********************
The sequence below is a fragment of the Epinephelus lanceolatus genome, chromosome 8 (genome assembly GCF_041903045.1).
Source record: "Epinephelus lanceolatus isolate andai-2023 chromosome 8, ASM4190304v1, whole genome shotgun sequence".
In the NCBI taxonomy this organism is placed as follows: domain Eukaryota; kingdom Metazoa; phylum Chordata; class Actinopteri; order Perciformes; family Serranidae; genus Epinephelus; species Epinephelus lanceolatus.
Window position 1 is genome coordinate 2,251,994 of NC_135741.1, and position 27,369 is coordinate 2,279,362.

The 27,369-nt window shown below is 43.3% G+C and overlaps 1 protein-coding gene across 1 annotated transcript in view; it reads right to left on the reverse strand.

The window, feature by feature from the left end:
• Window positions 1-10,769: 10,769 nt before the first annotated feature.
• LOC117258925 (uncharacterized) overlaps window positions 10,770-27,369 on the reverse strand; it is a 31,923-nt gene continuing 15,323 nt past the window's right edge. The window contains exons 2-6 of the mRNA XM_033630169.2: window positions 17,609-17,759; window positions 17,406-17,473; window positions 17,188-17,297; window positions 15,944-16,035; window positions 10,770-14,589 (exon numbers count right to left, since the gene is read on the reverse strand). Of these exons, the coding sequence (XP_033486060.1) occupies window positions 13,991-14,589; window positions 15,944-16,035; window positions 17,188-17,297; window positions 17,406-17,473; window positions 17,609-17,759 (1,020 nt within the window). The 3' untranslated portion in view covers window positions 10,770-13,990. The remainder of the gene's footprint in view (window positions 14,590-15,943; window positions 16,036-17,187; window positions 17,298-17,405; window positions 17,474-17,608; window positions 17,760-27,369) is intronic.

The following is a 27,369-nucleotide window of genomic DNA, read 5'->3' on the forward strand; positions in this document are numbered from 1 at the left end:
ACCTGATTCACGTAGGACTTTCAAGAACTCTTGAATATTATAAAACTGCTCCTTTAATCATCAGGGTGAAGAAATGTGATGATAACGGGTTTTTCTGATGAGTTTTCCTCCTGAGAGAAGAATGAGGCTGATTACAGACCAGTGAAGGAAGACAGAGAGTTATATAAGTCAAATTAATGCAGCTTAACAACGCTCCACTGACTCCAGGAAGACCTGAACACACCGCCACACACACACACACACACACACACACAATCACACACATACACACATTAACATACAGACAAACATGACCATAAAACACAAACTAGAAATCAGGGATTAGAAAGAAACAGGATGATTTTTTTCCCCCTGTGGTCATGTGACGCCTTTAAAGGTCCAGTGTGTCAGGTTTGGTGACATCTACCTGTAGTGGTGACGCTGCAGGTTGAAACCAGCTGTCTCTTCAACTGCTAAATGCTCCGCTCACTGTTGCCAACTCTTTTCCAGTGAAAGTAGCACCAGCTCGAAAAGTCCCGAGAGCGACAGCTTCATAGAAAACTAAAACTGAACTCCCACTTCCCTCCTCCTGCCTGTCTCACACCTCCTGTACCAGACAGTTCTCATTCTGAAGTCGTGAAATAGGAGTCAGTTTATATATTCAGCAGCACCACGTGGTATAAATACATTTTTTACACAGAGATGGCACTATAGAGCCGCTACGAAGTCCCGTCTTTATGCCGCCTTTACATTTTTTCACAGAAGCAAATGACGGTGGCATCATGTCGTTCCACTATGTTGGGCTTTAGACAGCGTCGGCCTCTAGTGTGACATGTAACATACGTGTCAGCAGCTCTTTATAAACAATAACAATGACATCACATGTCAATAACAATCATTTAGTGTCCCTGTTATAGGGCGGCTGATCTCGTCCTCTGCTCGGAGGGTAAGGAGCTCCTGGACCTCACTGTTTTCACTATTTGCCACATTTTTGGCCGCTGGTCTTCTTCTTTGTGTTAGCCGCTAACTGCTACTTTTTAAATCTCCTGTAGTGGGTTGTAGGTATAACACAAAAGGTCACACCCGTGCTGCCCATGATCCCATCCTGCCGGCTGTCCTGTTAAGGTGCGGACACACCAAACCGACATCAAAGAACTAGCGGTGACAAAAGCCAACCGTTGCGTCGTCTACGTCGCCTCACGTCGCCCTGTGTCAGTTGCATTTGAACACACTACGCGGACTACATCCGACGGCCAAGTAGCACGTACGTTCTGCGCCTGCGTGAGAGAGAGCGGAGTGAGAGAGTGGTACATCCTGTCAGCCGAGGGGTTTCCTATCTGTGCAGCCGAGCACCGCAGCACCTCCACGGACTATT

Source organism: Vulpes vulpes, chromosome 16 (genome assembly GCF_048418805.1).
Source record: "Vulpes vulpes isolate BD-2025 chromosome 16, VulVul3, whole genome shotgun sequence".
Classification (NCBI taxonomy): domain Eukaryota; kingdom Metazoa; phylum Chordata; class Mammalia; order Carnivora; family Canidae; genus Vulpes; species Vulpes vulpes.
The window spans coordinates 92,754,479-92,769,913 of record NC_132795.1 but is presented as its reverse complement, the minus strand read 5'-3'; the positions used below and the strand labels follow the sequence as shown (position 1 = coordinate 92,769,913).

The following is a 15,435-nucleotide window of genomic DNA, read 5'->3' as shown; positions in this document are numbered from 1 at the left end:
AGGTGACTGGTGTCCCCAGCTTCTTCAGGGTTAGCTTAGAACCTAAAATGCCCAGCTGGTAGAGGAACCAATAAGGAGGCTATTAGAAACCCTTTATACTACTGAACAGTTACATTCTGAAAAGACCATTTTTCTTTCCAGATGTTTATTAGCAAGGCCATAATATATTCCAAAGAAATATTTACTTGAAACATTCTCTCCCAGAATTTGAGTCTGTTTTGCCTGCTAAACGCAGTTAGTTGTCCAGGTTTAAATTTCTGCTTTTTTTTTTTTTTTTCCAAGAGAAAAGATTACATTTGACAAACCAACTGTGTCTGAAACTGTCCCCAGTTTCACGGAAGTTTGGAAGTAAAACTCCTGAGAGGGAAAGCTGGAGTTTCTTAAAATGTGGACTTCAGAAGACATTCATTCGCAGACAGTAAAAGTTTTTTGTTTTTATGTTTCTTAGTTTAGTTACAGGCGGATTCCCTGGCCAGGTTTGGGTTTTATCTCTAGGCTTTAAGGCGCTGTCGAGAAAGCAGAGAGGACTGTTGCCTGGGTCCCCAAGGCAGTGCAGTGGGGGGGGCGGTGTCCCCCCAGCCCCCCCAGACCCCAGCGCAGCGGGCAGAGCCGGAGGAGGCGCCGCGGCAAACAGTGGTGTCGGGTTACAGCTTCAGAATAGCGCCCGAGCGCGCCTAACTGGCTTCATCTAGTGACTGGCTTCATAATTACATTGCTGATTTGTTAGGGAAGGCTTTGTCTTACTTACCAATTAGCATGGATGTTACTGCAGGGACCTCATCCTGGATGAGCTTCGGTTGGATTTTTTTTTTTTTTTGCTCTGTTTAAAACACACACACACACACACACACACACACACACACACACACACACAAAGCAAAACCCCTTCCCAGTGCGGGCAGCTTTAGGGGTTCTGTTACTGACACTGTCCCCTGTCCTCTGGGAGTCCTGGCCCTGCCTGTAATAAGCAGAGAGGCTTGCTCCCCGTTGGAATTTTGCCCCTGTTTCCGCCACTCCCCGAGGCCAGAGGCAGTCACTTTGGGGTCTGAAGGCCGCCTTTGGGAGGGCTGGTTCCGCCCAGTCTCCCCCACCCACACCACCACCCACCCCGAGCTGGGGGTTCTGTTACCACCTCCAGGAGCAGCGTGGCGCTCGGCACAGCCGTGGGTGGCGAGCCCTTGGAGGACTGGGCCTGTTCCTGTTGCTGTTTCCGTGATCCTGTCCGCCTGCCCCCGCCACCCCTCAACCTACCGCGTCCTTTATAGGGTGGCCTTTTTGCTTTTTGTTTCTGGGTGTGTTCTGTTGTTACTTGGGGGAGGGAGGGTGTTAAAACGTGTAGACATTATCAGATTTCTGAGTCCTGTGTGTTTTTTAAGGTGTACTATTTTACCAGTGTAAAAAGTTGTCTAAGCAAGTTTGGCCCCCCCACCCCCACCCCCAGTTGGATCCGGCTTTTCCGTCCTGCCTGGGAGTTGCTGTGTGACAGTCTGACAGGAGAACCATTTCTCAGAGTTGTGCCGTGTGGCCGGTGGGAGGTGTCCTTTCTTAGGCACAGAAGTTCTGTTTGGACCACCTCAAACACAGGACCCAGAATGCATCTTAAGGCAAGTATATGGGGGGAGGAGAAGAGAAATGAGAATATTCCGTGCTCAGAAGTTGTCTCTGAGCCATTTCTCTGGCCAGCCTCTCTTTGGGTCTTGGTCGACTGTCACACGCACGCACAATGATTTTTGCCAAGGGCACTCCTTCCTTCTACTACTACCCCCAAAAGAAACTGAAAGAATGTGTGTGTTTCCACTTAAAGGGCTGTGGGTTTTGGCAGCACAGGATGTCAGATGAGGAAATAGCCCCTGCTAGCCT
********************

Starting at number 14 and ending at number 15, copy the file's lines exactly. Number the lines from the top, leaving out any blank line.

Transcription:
The window spans coordinates 92,754,479-92,769,913 of record NC_132795.1 but is presented as its reverse complement, the minus strand read 5'-3'; the positions used below and the strand labels follow the sequence as shown (position 1 = coordinate 92,769,913).

The following is a 15,435-nucleotide window of genomic DNA, read 5'->3' as shown; positions in this document are numbered from 1 at the left end: